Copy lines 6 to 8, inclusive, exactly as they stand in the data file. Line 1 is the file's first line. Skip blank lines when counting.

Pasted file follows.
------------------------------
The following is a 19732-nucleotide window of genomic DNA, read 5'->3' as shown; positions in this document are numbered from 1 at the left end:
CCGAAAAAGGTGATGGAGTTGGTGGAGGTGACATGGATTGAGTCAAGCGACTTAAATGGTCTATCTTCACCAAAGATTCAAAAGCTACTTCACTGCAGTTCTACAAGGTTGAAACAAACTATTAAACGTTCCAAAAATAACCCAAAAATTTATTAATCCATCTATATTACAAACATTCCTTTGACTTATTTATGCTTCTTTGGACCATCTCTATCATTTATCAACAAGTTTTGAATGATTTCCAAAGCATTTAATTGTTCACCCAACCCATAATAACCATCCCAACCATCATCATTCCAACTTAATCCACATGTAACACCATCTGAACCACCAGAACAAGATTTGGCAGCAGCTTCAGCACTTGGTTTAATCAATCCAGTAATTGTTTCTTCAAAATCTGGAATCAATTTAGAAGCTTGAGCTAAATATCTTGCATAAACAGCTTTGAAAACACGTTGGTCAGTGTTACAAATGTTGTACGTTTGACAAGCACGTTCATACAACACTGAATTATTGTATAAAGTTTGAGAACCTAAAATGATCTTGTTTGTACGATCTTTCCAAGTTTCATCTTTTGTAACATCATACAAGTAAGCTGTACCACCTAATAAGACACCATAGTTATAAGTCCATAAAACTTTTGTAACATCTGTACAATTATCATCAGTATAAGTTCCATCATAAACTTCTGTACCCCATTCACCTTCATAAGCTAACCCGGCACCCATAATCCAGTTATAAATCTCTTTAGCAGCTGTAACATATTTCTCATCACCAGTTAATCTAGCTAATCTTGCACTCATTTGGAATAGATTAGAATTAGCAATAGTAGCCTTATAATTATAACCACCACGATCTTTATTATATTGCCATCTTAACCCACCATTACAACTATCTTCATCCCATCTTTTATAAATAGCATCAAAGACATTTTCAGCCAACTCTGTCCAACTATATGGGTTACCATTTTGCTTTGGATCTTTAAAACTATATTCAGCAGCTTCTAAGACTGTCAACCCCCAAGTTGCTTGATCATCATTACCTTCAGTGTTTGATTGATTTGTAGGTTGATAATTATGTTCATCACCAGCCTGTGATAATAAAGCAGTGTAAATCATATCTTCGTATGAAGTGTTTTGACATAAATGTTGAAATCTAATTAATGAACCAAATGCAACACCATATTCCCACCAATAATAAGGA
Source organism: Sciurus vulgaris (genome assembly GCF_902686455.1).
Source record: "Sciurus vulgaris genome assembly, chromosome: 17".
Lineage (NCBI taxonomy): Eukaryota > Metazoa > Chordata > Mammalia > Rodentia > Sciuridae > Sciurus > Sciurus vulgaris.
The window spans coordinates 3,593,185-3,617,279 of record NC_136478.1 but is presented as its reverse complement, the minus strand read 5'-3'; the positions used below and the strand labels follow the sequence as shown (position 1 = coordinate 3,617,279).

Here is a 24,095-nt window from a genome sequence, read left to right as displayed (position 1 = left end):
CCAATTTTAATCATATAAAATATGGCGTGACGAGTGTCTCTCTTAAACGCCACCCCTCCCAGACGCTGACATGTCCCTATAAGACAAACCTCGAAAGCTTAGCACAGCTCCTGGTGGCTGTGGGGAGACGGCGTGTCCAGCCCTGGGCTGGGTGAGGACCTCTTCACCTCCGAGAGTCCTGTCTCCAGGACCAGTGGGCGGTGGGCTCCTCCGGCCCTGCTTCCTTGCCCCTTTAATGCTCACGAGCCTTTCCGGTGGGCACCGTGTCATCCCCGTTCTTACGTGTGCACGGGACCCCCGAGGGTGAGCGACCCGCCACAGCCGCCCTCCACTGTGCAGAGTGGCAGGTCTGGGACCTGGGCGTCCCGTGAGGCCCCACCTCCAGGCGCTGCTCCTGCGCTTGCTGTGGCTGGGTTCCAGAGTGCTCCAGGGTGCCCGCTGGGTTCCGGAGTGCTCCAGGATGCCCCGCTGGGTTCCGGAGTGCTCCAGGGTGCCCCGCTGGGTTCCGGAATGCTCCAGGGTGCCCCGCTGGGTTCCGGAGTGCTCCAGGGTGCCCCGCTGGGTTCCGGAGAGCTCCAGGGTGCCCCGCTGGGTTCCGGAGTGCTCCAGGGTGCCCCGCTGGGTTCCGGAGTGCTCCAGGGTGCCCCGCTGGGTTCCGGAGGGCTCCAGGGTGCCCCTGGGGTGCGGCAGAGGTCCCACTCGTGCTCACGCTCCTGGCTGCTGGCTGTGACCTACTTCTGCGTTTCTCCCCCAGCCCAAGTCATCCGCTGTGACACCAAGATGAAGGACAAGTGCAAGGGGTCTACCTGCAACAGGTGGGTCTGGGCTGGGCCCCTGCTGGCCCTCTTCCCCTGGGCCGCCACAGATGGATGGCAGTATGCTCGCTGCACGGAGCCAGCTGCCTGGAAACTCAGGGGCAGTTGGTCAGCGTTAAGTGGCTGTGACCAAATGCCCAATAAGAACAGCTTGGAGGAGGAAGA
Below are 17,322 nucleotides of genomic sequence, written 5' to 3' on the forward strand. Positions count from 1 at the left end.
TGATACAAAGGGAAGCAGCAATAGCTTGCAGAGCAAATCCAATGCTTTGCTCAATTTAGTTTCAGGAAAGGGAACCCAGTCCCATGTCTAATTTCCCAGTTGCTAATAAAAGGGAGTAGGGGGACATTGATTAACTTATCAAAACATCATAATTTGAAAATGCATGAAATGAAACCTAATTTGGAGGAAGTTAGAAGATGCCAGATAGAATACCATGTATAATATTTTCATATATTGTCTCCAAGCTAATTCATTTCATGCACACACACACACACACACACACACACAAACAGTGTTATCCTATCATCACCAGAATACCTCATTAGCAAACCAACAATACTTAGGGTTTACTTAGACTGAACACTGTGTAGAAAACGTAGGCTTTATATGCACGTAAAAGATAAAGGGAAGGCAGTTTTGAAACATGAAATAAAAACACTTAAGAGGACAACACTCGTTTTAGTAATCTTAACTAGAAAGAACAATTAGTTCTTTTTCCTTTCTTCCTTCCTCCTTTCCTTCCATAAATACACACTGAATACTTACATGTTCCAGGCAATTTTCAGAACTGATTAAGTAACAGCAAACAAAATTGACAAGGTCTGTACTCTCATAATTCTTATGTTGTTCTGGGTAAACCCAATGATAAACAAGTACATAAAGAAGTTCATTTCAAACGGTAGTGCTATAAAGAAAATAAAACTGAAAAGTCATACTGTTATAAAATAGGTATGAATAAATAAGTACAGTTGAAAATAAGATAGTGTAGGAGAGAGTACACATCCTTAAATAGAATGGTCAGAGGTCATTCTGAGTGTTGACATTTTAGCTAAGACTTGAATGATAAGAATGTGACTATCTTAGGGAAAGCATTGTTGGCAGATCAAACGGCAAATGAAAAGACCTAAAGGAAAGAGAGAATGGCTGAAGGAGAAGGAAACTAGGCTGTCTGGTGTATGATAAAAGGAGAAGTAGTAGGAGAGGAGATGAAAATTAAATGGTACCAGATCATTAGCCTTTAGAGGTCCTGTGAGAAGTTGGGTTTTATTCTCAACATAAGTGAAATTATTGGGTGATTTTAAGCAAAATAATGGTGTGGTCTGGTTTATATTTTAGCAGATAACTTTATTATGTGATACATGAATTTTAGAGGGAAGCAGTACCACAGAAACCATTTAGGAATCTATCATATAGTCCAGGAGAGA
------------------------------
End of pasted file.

The window spans coordinates 3,593,185-3,617,279 of record NC_136478.1 but is presented as its reverse complement, the minus strand read 5'-3'; the positions used below and the strand labels follow the sequence as shown (position 1 = coordinate 3,617,279).

Here is a 24,095-nt window from a genome sequence, read left to right as displayed (position 1 = left end):
CCAATTTTAATCATATAAAATATGGCGTGACGAGTGTCTCTCTTAAACGCCACCCCTCCCAGACGCTGACATGTCCCTATAAGACAAACCTCGAAAGCTTAGCACAGCTCCTGGTGGCTGTGGGGAGACGGCGTGTCCAGCCCTGGGCTGGGTGAGGACCTCTTCACCTCCGAGAGTCCTGTCTCCAGGACCAGTGGGCGGTGGGCTCCTCCGGCCCTGCTTCCTTGCCCCTTTAATGCTCACGAGCCTTTCCGGTGGGCACCGTGTCATCCCCGTTCTTACGTGTGCACGGGACCCCCGAGGGTGAGCGACCCGCCACAGCCGCCCTCCACTGTGCAGAGTGGCAGGTCTGGGACCTGGGCGTCCCGTGAGGCCCCACCTCCAGGCGCTGCTCCTGCGCTTGCTGTGGCTGGGTTCCAGAGTGCTCCAGGGTGCCCGCTGGGTTCCGGAGTGCTCCAGGATGCCCCGCTGGGTTCCGGAGTGCTCCAGGGTGCCCCGCTGGGTTCCGGAATGCTCCAGGGTGCCCCGCTGGGTTCCGGAGTGCTCCAGGGTGCCCCGCTGGGTTCCGGAGAGCTCCAGGGTGCCCCGCTGGGTTCCGGAGTGCTCCAGGGTGCCCCGCTGGGTTCCGGAGTGCTCCAGGGTGCCCCGCTGGGTTCCGGAGGGCTCCAGGGTGCCCCTGGGGTGCGGCAGAGGTCCCACTCGTGCTCACGCTCCTGGCTGCTGGCTGTGACCTACTTCTGCGTTTCTCCCCCAGCCCAAGTCATCCGCTGTGACACCAAGATGAAGGACAAGTGCAAGGGGTCTACCTGCAACAGGTGGGTCTGGGCTGGGCCCCTGCTGGCCCTCTTCCCCTGGGCCGCCACAGATGGATGGCAGTATGCTCGCTGCACGGAGCCAGCTGCCTGGAAACTCAGGGGCAGTTGGTCAGCGTTAAGTGGCTGTGACCAAATGCCCAATAAGAACAGCTTGGAGGAGGAAGA